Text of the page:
I was nineteen years old. I had just been asked to leave the college I was attending and was in Korea, visiting my mother and step-father, burning some time, teaching English to harder working students than myself and getting ready to go into the Coast Guard. I didn’t know shit about anything and I was pretty lost and confused and trying hard to act like everything was okay, like I had things figured out.
I remember standing in the living room of my mom’s apartment and I don’t remember the doorbell ringing or my mom opening the door or anything- all remember is when this woman walked into the apartment and the whole world came to a stop.
She wore blue jeans and a jean jacket and there was a red bandana wrapped around her dark hair. She was slender, slight, of medium height and her skin was the color of something warm and burnished. Not a color I could identify so much as a sensation- like late summer, just before dusk. And then I saw her eyes. Never in the history of the world have there been eyes like those. I know, I know, but that was the impact that they had on me. Dark. Wide. Brilliant. Deep, a depth that just kept going on down the farther I fell into them.
I’m sure that we said hello to each other briefly before she left with my mom or the two of them hung out there and I left, I don’t remember anything else that happened. But for me it was like walking into a familiar room and finding an enormous golden elephant glowing there, vast, ethereal, yet undeniably tangible, present.
I probably saw her a handful of times over the next few months. I got to go to her house where she lived with her husband (whom I loathed and despised for his great good luck and the ease with which he seemed to exist around her) and her two children. As far away from me as she was just in her own astounding beauty and power and grace and intelligence, any hope of winning her receded into the impossible mist of distance seeing her in her own home, with a husband and kids- shit, I was a kid. It was painful to witness what it looked like to be a grown up and to see clearly how far from that place I still was.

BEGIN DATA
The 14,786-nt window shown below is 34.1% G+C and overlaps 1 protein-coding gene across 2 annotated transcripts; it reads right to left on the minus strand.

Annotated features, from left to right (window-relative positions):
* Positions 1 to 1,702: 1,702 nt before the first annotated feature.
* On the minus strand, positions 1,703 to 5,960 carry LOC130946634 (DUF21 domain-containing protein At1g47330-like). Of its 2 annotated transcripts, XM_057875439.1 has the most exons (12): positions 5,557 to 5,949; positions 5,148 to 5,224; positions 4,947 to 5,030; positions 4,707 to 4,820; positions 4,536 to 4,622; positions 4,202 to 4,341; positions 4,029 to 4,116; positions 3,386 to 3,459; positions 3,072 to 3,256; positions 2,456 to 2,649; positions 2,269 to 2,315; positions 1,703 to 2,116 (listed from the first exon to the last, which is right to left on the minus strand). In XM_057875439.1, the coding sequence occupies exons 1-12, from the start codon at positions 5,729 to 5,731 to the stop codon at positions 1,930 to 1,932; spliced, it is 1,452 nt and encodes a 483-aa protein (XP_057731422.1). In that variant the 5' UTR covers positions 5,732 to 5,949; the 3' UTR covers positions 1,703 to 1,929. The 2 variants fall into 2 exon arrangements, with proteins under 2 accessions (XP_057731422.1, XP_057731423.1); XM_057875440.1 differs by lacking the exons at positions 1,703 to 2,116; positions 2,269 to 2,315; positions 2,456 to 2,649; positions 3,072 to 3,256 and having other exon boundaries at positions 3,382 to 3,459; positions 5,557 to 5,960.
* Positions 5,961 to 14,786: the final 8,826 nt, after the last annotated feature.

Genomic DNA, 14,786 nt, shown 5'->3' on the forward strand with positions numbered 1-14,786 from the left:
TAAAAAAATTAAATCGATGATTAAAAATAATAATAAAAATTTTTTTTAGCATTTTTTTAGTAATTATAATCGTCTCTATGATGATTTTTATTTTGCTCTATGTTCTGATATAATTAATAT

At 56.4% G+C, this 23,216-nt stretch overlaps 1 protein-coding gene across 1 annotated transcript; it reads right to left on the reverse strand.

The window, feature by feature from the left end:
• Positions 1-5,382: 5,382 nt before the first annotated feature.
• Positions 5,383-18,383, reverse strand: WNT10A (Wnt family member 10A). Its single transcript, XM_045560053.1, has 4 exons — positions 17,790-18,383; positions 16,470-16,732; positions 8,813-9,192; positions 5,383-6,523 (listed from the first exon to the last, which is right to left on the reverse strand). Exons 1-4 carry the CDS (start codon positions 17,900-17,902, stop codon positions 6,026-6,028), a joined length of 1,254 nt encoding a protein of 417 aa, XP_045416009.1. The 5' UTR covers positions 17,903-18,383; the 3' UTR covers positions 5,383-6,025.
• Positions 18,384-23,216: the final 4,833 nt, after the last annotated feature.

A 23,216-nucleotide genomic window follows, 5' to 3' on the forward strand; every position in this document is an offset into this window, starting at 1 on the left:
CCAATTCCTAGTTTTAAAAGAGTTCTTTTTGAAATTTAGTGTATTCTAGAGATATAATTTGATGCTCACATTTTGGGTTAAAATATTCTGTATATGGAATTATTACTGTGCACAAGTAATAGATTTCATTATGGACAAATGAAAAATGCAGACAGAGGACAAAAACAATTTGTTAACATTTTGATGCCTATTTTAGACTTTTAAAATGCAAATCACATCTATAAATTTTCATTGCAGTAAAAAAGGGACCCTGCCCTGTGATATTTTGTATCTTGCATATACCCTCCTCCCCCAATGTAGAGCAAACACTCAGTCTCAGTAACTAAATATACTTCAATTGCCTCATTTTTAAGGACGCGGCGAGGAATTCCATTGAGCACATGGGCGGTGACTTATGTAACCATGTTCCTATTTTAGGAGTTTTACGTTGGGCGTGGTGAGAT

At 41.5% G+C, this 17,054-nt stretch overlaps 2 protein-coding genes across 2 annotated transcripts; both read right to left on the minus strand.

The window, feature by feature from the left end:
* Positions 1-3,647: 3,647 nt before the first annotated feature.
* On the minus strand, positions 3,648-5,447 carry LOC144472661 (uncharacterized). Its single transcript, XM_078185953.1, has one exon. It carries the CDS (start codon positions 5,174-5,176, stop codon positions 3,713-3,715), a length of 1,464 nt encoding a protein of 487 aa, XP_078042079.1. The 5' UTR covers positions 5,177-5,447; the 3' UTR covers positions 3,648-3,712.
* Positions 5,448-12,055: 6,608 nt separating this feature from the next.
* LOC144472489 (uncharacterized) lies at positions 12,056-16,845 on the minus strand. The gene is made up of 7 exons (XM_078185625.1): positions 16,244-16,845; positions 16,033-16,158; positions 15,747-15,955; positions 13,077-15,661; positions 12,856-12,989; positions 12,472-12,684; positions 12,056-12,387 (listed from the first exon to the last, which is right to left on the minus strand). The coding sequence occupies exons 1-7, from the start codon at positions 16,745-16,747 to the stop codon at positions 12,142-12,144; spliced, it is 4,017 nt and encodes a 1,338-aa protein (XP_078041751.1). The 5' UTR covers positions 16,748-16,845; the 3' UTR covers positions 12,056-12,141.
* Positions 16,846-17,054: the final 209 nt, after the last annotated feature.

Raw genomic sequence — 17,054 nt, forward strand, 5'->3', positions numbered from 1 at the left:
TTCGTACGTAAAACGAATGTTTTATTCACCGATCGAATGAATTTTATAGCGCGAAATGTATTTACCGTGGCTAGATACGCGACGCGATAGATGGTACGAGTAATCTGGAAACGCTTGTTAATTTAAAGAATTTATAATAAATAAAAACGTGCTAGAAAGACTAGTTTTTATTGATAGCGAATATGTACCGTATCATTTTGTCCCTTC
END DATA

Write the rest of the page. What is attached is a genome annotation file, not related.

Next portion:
Ah, but I pined for her anyway. All the more, really, because she was impossible. And yet, and yet. I could talk to her. I could run into her at the market and give her a hug, breathe in the smell of her and hold her in my arms, even if it was just for a second.
And then I was off. Back to the states for boot camp and then two years on a cutter in Alaska. There was a girl there I wanted to stay with but she moved to New York, so when I got out of my six month tech school for Aviation Electronics, I picked the Coast Guard Air Station in Brooklyn to be my new home. Of course, before I could even get there the girl found herself someone interesting in the city and that was that.
So I found myself in the big city all alone.
One day I was talking to my mom on the phone, maybe singing the blues a little bit about my predicament, when she says to me, “Hey, remember my friend from Korea? She’s in the city, too, right now. She and her husband moved back there and I think they’re going through a divorce. You should call her up. You guys could have coffee and go to a museum or something. At least she’s a familiar face, and you won’t feel so alone.”
A couple of weeks later, we got together for dinner at a little Italian joint. We had a nice time. We walked around the city, had a couple of drinks after. I walked her to her door.
I went in.
And I never left.
It’s the most romantical thing that ever happened to me.
Now it’s twenty-seven years later and I still got it superbad for her. We have lived a whole bunch of lifetimes together in those years. Immolated in the fire of first love, wrecked on the rocks of despair and confusion, wrung out by poverty and hard work, subsumed by parenthood, adrift in the doldrums of daily routine, fights, making up, clinging, running away, we’ve had it all. We made a baby and she grew up and made babies of her own. We watched her burn down the world and emerge from the ashes like a phoenix. Over and over again we picked up our battered hearts, put them back into our torn-open chests, and beat on them till they started up again.
So here it is 2015 and she’s in Mexico with her Dolphin and a rag-tag bunch of full-time RV’ers, having a big adventure. And in a minute I’m off to India for my own adventure.
Somehow we have managed this great good thing. We have loved each other with this kind of whole-body fierceness, but without stunting each other, without demanding that the other comply with how we might want them to be. Not that we haven’t gone at each other hammer and tongs, because we have. And still do. (Mostly she has to go hammer and tongs at me. I have proven to be a slow and intransigent learner. But I keep trying.) But mostly we have treated each other with tenderness and kindness in the face of a world which can be cruel and indifferent to our needs.
I love her. I hope to breathe my last breath in her company. I see us growing older and it only gives me joy. I never feared getting old, I don’t know why. I look ahead at the long decline and I’m convinced that our happiest years are coming to meet us at last.
I don’t know what I’m up to here except that I wanted it on record somehow that I love this woman and that loving her has been and continues to be the practice of my life and the way I learn the language of my heart.